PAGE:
The changing investment into the portrayal of mother India has profound socio-political consequence for every Indian. Several scholars have pointed out that the illustrious Abanidranath Tagore (1871- 1951) had pioneered a painting that depicted mother India in a swadeshi motif. He painted it in the context of the partition of Bengal. That is why He first called it Banga Mata , mother of Bengal and later called in mother India. She had four hands that gifted Shiksha–Diksha–Aaana–Bastra to her children. Although, mother India was modelled on an ordinary Bengali women, her divine nature was already visible in her four arms and the ringed hallow around her head. Besides Bengal, mother India was also imagined in the south. There she was a portrayed by poet subramania Bharti which had Christians, Hindus, Sikhs and Muslims receiving her blessings and was published in a news weekly, Intiya on April 20 1907. One can trace a further development in the portrayal of mother India, in Intiya on April 10 1909 where the different children of mother India, Christians, Hindus, Muslims and Sikhs seems to be happily held in her loving embrace. This inclusive version of mother India underwent plural transmutation. As different imaginations of mother India increased, it eventually took a resemblance to a Hindu Goddess. Yet one such portrayal of mother India held a banner proclaiming in Urdu Script ‘Allahu Akbar’, God is great in one hand and the other hand ‘vande mataram’ which meant I worship the mother inscribed in devnagri script. But finally mother India took up the image and likeness of Hindu Goddess Durga with her sublime adornment and strong armoury.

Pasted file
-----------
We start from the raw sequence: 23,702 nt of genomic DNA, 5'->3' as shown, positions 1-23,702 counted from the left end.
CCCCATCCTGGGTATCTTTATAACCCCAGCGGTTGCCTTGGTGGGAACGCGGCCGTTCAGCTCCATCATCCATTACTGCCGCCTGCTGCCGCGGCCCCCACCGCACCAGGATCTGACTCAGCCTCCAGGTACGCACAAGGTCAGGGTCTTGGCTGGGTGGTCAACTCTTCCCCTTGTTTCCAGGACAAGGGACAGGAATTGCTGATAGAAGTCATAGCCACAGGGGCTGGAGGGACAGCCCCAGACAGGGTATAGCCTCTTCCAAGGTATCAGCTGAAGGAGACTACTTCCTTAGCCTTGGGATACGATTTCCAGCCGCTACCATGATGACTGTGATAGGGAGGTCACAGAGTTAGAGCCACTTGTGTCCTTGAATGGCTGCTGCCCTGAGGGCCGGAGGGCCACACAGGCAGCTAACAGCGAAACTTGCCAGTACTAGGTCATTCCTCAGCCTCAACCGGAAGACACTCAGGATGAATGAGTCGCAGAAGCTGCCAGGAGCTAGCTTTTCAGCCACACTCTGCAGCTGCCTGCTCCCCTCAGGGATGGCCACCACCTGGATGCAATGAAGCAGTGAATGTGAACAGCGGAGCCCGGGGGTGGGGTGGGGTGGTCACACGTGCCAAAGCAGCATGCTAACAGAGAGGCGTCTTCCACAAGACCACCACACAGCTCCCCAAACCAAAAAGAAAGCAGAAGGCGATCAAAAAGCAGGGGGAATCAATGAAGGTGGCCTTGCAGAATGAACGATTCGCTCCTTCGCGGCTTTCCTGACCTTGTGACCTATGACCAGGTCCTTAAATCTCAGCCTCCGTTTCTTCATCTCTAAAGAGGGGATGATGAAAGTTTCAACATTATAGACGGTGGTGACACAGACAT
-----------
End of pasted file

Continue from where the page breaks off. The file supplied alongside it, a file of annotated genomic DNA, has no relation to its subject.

This inscription of the theological motifs of the upper castes in the portrayal of mother India produces discomfort in the minorities, dalits and even tribals. The steady abandoning of the Christians, Muslims, Sikhs and other minorities from the embrace and the growing degree of intense sanskritization has produced a carto-grapy and iconography that has become a hagiography of the upper caste Hindu and reflect the narrow exclusionary Hindutva nationalism. Although, the Bharat Mata of the RSS does not have the national flag in her hands yet one that has the national flag does not inspire confidence of the other children of mother India as it also shares in the iconography and hagiography with the Bharat Mata depicted by the RSS. In fact, often the iconic Bharat Mata and the slogan ‘Bharat Mata ki Jai’ appears to bear a pressure and force that orphanizes her other children. The pictorial exclusion of the other children and hagiographical inclusion of the upper castes in the iconography of mother India reflects and legitimates the exclusionary nationalism championed by the Sang Parivar. That is why we can notice resistance building around the politics of sloganeering about Bharat Mata. Perhaps, the geo-body of Bharat Mata has to become inclusive and include her lost and forgotten Children. The plurality of India cannot be iconized through a Bharat Mata created in the image and likeness of upper caste culture. But any change in its depiction is not tolerated as we saw in the case M.F Hussain. Yet this progressive journey of mother India is also not free from it being used to promote commercial ventures. The past imaging of mother India inspired us to fight for freedom from the colonial rulers, later she inspired some of her sons to take up economic adventures, and now we are facing some of her sons and daughters who seem to use her to manipulate emotions and gather votes and notes. Hence, maybe I as Christian be allowed to ask my Mother India, where is my country? Maybe further We can ask together, where is the Bharat in Bharat Mata ?